The ‘90s were marked by some of the most legendary releases in rap. Members of the Wu-Tang Clan dropped a whole series of gritty classics, from Ol’ Dirty Bastard’s raunchy “Return to the 36 Chambers: The Dirty Version” to Raekwon’s larger-than-life “Only Built 4 Cuban Linx…” During these years, rap kingpin Jay-Z also rose to fame, as did the tense east coast/west coast feud starring titans like The Notorious B.I.G. and 2Pac. In the mix of all these, a four-man rap crew uniquely stood out for their upbeat and laid-back releases — A Tribe Called Quest. Their third studio album, “Midnight Marauders,” released on Nov. 9, 1993, is the pinnacle of their fun style and has stood the test of time as a never-ending party inviting all to join.
A Tribe Called Quest originated in Queens with four members: Q-Tip, Phife Dawg, Jarobi White and Ali Shaheed Muhammad. The first three were the main rappers of the group, whereas Muhammed worked closely with Q-Tip to create organic and jazzy beats full of low-end bass. White mostly detached from the group after their first record, choosing to become a chef. Throughout their career, the group featured many recurring associates, including Busta Rhymes, J Dilla and Consequence.
A Tribe Called Quest’s first release, “People’s Instinctive Travels and the Paths of Rhythm,” was released in 1990 to critical acclaim for its fun nature — the first album to earn a perfect “five out of five mics” from legendary rap magazine The Source. A year later, their second album, “The Low End Theory,” took a tasteful turn towards minimalism. This record is often cited as pioneering jazz rap, with the famous bassist Ron Carter playing on the record, and tracks like “Jazz (We’ve Got)” being core to the subgenre. By the time of their third album, the group only had to improve on their immensely well-received and laid-back sound. “Midnight Marauders” entirely lives up to these expectations.
“Midnight Marauders” is held together by a gentle-voiced robotic tour guide, promising to enhance the record with “certain facts [the listener] may find beneficial.” Whether explaining the title of the album or taking lighthearted jabs at other rappers, this voice serves as a friendly hand to reground the listener throughout the album.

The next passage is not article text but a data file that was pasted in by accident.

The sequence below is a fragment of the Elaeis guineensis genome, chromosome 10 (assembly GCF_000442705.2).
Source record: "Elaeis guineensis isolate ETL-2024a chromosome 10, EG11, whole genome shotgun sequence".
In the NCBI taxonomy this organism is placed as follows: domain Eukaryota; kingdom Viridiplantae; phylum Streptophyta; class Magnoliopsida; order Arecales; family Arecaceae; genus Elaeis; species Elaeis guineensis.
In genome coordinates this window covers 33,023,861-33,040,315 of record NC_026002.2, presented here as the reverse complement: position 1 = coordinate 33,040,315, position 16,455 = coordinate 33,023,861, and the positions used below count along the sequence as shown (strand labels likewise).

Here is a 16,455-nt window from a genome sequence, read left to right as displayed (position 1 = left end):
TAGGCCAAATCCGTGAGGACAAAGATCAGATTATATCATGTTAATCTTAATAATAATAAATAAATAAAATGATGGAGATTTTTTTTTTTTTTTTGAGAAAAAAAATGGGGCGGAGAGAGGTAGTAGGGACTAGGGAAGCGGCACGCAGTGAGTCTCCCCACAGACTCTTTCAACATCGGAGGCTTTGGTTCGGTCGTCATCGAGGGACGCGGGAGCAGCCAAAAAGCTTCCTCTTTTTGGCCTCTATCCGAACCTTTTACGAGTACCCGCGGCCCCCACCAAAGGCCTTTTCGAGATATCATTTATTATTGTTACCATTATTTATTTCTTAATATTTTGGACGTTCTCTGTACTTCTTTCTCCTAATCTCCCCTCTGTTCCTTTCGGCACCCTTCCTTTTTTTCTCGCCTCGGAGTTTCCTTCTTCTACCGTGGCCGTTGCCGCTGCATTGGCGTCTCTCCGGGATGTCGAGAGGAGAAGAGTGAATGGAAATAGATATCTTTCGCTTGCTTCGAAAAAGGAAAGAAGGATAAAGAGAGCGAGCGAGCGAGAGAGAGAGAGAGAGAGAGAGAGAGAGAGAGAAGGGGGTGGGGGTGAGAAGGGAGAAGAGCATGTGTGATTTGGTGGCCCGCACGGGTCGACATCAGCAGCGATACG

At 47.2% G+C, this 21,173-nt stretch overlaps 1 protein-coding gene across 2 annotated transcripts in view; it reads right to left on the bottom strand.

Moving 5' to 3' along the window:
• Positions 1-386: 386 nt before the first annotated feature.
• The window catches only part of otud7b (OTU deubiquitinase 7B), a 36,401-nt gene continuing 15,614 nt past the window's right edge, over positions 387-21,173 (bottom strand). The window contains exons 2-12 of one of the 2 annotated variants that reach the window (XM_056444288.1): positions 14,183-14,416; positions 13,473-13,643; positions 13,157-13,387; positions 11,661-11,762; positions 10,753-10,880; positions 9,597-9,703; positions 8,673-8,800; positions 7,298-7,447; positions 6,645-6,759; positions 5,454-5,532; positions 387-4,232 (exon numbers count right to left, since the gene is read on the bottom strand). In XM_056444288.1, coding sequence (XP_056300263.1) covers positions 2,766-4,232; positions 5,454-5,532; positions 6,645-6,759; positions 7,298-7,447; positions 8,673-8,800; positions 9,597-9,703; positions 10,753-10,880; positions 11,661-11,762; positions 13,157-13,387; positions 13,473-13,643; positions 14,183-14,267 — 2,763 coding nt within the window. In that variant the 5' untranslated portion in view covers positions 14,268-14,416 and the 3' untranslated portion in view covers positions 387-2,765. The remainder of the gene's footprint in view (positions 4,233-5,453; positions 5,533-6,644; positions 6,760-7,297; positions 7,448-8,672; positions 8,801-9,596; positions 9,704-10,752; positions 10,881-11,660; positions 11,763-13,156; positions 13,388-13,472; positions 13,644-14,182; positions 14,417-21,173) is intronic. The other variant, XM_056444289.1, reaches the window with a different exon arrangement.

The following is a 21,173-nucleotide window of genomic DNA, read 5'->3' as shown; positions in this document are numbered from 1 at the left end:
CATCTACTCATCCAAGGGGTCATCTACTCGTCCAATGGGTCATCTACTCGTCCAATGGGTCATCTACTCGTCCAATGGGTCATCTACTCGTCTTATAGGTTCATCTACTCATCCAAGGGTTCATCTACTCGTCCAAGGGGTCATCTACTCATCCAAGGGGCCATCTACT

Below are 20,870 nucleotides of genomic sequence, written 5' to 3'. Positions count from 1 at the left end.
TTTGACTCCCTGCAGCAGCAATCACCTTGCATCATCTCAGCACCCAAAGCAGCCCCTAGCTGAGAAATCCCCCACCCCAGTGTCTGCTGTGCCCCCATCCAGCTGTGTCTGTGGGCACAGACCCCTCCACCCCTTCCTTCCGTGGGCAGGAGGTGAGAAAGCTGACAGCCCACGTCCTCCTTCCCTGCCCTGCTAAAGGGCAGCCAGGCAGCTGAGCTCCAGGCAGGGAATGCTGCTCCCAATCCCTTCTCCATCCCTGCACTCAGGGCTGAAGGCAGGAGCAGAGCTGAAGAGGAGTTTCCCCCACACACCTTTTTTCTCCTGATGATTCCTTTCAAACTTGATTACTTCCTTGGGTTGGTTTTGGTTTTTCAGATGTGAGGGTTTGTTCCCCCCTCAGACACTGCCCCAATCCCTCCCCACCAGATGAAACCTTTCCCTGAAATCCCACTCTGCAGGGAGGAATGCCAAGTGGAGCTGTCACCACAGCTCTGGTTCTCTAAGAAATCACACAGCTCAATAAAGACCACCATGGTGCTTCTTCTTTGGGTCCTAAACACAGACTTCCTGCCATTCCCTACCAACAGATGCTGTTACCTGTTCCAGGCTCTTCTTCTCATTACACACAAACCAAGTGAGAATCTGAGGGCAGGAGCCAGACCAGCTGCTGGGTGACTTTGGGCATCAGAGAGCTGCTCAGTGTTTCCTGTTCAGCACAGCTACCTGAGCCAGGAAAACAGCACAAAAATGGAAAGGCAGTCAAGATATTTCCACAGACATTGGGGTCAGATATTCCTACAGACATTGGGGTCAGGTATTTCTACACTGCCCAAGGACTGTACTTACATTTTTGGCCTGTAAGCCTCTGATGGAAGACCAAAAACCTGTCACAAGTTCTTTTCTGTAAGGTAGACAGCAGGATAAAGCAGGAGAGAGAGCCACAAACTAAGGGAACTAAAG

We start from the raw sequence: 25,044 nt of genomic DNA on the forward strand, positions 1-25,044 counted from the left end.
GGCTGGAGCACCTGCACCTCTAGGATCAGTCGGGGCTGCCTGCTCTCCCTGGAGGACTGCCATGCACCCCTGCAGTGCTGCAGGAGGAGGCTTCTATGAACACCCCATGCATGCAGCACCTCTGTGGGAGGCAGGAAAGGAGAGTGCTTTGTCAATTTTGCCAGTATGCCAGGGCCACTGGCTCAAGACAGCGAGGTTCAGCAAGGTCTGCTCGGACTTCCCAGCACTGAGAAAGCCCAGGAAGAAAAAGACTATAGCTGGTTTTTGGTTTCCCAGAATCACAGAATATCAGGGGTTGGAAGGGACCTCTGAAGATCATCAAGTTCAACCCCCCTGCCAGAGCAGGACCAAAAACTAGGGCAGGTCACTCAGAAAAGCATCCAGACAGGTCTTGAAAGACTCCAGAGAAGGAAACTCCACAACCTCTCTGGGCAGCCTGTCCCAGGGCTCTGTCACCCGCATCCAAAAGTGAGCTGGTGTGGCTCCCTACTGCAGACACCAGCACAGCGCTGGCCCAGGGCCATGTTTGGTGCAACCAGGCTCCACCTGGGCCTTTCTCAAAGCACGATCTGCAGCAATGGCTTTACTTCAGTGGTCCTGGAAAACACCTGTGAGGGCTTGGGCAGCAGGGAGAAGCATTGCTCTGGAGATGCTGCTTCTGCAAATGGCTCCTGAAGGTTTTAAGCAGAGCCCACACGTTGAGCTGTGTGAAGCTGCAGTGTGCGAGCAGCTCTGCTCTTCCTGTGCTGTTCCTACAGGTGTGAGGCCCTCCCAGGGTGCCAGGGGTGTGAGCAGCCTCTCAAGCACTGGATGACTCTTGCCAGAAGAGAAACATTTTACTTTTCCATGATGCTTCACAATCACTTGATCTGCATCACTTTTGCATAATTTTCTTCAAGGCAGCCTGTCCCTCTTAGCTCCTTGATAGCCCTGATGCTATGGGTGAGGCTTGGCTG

This voice also ties together the themes of social consciousness and positivity introduced in the album. In the last few seconds of “Midnight,” the tour guide butts in, pushing for sexual education as a means to slow down the transmission of HIV. The voice also prompts listeners to reconsider the connections between masculinity and violence on “Sucka N—-” — “You’re not any less of a man, if you don’t pull the trigger / You’re not necessarily, a man if you do.” Moreover, the body of this track centers around Q-Tip discussing the empowering recontextualization of the N-word by Black youth into a term of endearment.
“Midnight Marauders” maintains this positive vibe even when not trying to educate listeners. “Award Tour” is a jazzy celebration of all of the Tribe’s accomplishments, and “Oh My God” is infectiously groovy between its horns, bouncy bassline and almost-abrasive Busta Rhymes vocal loop. Smooth tracks like “Electric Relaxation” and “The Chase, Part II” make for the perfect cruising songs, striking a great balance of mellow yet energetic. Even the gloomiest track on the album — “8 Million Stories” — features Dawg telling a hyperbolized story of the worst day possible, as if to say that things sometimes really do just suck — and that’s okay.
It’s also critical to give flowers to Dawg and Q-Tip’s vocal chemistry — they come off smooth and never pressed throughout the album. The trading of lines between the two emcees on “Electric Relaxation” and “Steve Biko (Stir It Up)” is flawless. “Keep it Rollin’” is pure fun, featuring animated performances by Dawg and Q-Tip bouncing on a jazzy sample of “Feel Like Makin’ Love” by Roy Ayers Ubiquity.
A Tribe Called Quest has had a nearly flawless career, and “Midnight Marauders” stands tall as their perfection of the style made them noticeable. Later projects like “Beats, Rhymes and Life” and “The Love Movement” took a darker, more mature tone, mirroring the tensions between the group. The group did eventually make up, releasing the exceptional “We got it from Here… Thank You 4 Your service,” post-Dawg’s passing. Yet, “Midnight Marauders” still is the go-to reference for the creative sampling, uplifting beats and social consciousness that keeps A Tribe Called Quest as one of the greatest hip-hop groups of all time.